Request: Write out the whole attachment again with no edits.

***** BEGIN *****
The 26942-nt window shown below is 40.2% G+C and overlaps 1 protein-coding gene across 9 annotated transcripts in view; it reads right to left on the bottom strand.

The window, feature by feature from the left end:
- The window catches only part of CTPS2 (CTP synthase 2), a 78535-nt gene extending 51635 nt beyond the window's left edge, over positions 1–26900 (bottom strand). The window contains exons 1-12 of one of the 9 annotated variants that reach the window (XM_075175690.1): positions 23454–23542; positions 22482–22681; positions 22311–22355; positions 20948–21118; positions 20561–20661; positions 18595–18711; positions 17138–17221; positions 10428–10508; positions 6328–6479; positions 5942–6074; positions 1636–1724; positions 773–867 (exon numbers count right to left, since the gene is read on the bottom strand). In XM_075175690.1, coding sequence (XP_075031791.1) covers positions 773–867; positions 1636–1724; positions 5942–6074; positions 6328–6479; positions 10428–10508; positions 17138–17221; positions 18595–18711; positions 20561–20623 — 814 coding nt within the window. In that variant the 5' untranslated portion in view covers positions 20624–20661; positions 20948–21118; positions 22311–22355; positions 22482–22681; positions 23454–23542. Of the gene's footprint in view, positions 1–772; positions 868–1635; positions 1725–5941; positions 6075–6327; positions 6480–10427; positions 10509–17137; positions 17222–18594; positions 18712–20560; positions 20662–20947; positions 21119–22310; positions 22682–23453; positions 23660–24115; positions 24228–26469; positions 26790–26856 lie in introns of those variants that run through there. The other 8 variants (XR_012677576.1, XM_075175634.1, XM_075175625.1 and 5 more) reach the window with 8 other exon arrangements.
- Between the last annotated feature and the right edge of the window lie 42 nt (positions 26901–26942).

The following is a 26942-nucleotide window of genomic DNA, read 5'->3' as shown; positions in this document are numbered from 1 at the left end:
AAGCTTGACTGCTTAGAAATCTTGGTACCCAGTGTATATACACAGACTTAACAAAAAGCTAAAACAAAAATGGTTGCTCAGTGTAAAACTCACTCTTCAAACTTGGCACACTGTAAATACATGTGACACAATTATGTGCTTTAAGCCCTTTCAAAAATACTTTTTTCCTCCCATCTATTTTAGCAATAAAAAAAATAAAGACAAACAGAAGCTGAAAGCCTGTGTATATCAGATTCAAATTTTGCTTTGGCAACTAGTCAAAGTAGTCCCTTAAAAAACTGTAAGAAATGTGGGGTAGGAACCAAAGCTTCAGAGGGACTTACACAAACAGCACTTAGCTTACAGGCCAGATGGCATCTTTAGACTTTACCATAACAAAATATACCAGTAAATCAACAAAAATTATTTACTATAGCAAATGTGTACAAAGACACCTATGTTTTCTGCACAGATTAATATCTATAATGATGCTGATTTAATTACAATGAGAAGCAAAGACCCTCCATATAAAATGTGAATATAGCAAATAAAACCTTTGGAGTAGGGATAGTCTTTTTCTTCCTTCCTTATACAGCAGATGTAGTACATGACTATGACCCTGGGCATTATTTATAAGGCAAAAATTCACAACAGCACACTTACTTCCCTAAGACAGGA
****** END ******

The 26942-nt window shown below is 40.2% G+C and overlaps 1 protein-coding gene across 9 annotated transcripts in view; it reads right to left on the bottom strand.

The window, feature by feature from the left end:
- The window catches only part of CTPS2 (CTP synthase 2), a 78535-nt gene extending 51635 nt beyond the window's left edge, over positions 1–26900 (bottom strand). The window contains exons 1-12 of one of the 9 annotated variants that reach the window (XM_075175690.1): positions 23454–23542; positions 22482–22681; positions 22311–22355; positions 20948–21118; positions 20561–20661; positions 18595–18711; positions 17138–17221; positions 10428–10508; positions 6328–6479; positions 5942–6074; positions 1636–1724; positions 773–867 (exon numbers count right to left, since the gene is read on the bottom strand). In XM_075175690.1, coding sequence (XP_075031791.1) covers positions 773–867; positions 1636–1724; positions 5942–6074; positions 6328–6479; positions 10428–10508; positions 17138–17221; positions 18595–18711; positions 20561–20623 — 814 coding nt within the window. In that variant the 5' untranslated portion in view covers positions 20624–20661; positions 20948–21118; positions 22311–22355; positions 22482–22681; positions 23454–23542. Of the gene's footprint in view, positions 1–772; positions 868–1635; positions 1725–5941; positions 6075–6327; positions 6480–10427; positions 10509–17137; positions 17222–18594; positions 18712–20560; positions 20662–20947; positions 21119–22310; positions 22682–23453; positions 23660–24115; positions 24228–26469; positions 26790–26856 lie in introns of those variants that run through there. The other 8 variants (XR_012677576.1, XM_075175634.1, XM_075175625.1 and 5 more) reach the window with 8 other exon arrangements.
- Between the last annotated feature and the right edge of the window lie 42 nt (positions 26901–26942).

The following is a 26942-nucleotide window of genomic DNA, read 5'->3' as shown; positions in this document are numbered from 1 at the left end:
AAGCTTGACTGCTTAGAAATCTTGGTACCCAGTGTATATACACAGACTTAACAAAAAGCTAAAACAAAAATGGTTGCTCAGTGTAAAACTCACTCTTCAAACTTGGCACACTGTAAATACATGTGACACAATTATGTGCTTTAAGCCCTTTCAAAAATACTTTTTTCCTCCCATCTATTTTAGCAATAAAAAAAATAAAGACAAACAGAAGCTGAAAGCCTGTGTATATCAGATTCAAATTTTGCTTTGGCAACTAGTCAAAGTAGTCCCTTAAAAAACTGTAAGAAATGTGGGGTAGGAACCAAAGCTTCAGAGGGACTTACACAAACAGCACTTAGCTTACAGGCCAGATGGCATCTTTAGACTTTACCATAACAAAATATACCAGTAAATCAACAAAAATTATTTACTATAGCAAATGTGTACAAAGACACCTATGTTTTCTGCACAGATTAATATCTATAATGATGCTGATTTAATTACAATGAGAAGCAAAGACCCTCCATATAAAATGTGAATATAGCAAATAAAACCTTTGGAGTAGGGATAGTCTTTTTCTTCCTTCCTTATACAGCAGATGTAGTACATGACTATGACCCTGGGCATTATTTATAAGGCAAAAATTCACAACAGCACACTTACTTCCCTAAGACAGGA